I digress. Where was I? Oh, yes. My life is a run-on sentence.
It is 7:56 a.m. I'm unemployed presently ['No,' I sardonically remind myself, 'I'm pursuing other opportunities or POO'] so that allows me plenty of time to "sleep in." With one child on a hip and the other child plastered to the front of me, we proceed downstairs to breakfast. Put Castor down in bouncer. Put Pollux down on the floor to run around like crazy. Walk to the refrigerator and remove frozen wheat-free waffle (check), veggie bacon (check), orange juice (check), and fruit (check). Turn around and remove from cabinet Nemo drinking cup (check) and Nemo plate (check). Pause. Notice uncomfortable feeling of abdominal pressure. Hmmm. Restroom? "Mama, waffle. Bacon! Oooooooo juice. NEMO! NEMO! NEMO!" Pollux runs around the kitchen chanting. "Pollux," I say humbly, "Mama needs to use the potty. She'll be right back." Since when did I start talking about myself in third person like Elmo? Probably around the same time I welcomed an Elmo-in-a-chicken-suit-that-dances-to-the-chicken-song in my house. "Mama? Mama!" comes the whine. Ooooooohkay, I guess the restroom will wait a bit. ['Isn't it interesting,' quips sardonic Timberly on Timberly Internal Dialogue on Channel 99.2, 'that you complain that Pollux resists potty training because he doesn't want to take the time away from his toys to use the toilet, and yet you do the same thing?'] Waffle in toaster oven, juice in cup, add water to dilute sugar in juice, slice fruit, place on plate, toaster oven dings, put bacon in microwave for 90 seconds only otherwise it burns, pick up hot bacon gingerly inevitably burning tips of fingers, break up bacon into bite-sized pieces and do the same with the waffle using a fork and knife, give plate full of food, juice, and fork and knife ['Wait, not the knife', I remind myself] to Pollux, strap him in the booster (this is inevitably the result of me having first chasing him down to get him into the chair which seems to be a ritual game in the morning), and then tell him, "Mama is going to use the potty. She'll be right back." Pollux snarls with displeasure but it's quickly managed by the stuffing of food into said child's mouth. Castor is now bored with his toys ['What did children in the 1500s do for entertainment? They got a freaking leather ball wrapped in some cloth to play with and they were content for hours!'] and is starting to whimper but, frankly, I'll just have to risk irreparably scarring his psyche for a few moments whilst I heed the call of nature. Hopefully my 401k cash out will cover the cost of his psychological counseling. And so, now, I take a moment to rest on the porcilean god and come, at last, to the close of this run-on paragraph.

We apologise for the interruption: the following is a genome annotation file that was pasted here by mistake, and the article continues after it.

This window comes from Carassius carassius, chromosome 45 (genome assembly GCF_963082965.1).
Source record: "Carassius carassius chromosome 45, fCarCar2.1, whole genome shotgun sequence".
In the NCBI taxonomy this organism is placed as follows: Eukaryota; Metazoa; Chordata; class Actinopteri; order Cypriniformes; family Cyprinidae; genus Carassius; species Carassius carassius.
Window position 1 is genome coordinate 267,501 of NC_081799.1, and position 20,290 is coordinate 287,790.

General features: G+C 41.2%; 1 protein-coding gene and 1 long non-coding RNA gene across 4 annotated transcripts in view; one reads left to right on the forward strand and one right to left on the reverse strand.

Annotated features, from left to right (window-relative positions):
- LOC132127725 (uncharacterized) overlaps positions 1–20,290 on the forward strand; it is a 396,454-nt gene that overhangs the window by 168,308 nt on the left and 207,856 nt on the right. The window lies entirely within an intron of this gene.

It is 8:22 am.